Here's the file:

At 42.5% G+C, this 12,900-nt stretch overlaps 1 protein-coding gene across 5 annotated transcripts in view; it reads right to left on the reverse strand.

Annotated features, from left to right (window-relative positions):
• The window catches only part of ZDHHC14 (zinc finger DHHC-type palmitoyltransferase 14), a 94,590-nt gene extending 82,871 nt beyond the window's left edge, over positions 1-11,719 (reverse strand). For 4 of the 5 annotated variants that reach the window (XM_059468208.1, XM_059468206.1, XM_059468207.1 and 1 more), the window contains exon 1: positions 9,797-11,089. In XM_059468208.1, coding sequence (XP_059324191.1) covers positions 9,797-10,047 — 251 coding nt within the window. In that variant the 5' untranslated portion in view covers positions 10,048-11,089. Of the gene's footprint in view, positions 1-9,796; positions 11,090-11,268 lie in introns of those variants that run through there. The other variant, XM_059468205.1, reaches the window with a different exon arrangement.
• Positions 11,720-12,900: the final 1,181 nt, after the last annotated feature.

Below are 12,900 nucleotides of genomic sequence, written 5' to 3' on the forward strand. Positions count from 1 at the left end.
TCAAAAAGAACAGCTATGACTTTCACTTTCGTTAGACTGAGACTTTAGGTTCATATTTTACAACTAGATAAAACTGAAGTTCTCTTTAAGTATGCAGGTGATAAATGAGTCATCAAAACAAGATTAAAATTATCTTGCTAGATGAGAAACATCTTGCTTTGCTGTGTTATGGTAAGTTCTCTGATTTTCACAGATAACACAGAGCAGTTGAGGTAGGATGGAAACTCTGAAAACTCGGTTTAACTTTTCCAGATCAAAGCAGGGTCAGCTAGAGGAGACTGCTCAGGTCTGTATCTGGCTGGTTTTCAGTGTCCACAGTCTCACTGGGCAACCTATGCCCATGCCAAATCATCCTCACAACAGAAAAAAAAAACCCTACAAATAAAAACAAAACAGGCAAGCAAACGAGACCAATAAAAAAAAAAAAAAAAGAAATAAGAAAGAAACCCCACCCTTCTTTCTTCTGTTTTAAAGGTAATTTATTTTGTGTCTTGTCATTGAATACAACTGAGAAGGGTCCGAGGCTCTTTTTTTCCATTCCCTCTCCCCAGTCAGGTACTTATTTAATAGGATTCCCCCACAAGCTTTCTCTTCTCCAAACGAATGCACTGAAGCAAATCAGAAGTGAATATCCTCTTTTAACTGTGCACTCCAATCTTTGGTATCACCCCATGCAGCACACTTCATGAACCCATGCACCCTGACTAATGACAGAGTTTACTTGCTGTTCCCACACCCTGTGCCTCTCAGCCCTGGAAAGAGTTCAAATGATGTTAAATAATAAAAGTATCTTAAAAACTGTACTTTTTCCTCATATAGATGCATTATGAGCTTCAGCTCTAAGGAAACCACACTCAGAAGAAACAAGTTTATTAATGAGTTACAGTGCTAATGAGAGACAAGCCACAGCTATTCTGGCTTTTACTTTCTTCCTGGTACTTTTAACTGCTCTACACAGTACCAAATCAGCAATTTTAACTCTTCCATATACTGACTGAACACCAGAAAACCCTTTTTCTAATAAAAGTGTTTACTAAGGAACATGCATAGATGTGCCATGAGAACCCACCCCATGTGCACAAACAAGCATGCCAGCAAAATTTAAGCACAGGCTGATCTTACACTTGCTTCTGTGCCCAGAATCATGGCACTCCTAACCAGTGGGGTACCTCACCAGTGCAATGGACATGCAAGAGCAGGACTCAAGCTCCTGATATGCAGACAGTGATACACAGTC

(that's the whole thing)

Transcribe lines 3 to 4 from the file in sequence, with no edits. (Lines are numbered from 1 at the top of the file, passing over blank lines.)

• The window catches only part of ZDHHC14 (zinc finger DHHC-type palmitoyltransferase 14), a 94,590-nt gene extending 82,871 nt beyond the window's left edge, over positions 1-11,719 (reverse strand). For 4 of the 5 annotated variants that reach the window (XM_059468208.1, XM_059468206.1, XM_059468207.1 and 1 more), the window contains exon 1: positions 9,797-11,089. In XM_059468208.1, coding sequence (XP_059324191.1) covers positions 9,797-10,047 — 251 coding nt within the window. In that variant the 5' untranslated portion in view covers positions 10,048-11,089. Of the gene's footprint in view, positions 1-9,796; positions 11,090-11,268 lie in introns of those variants that run through there. The other variant, XM_059468205.1, reaches the window with a different exon arrangement.
• Positions 11,720-12,900: the final 1,181 nt, after the last annotated feature.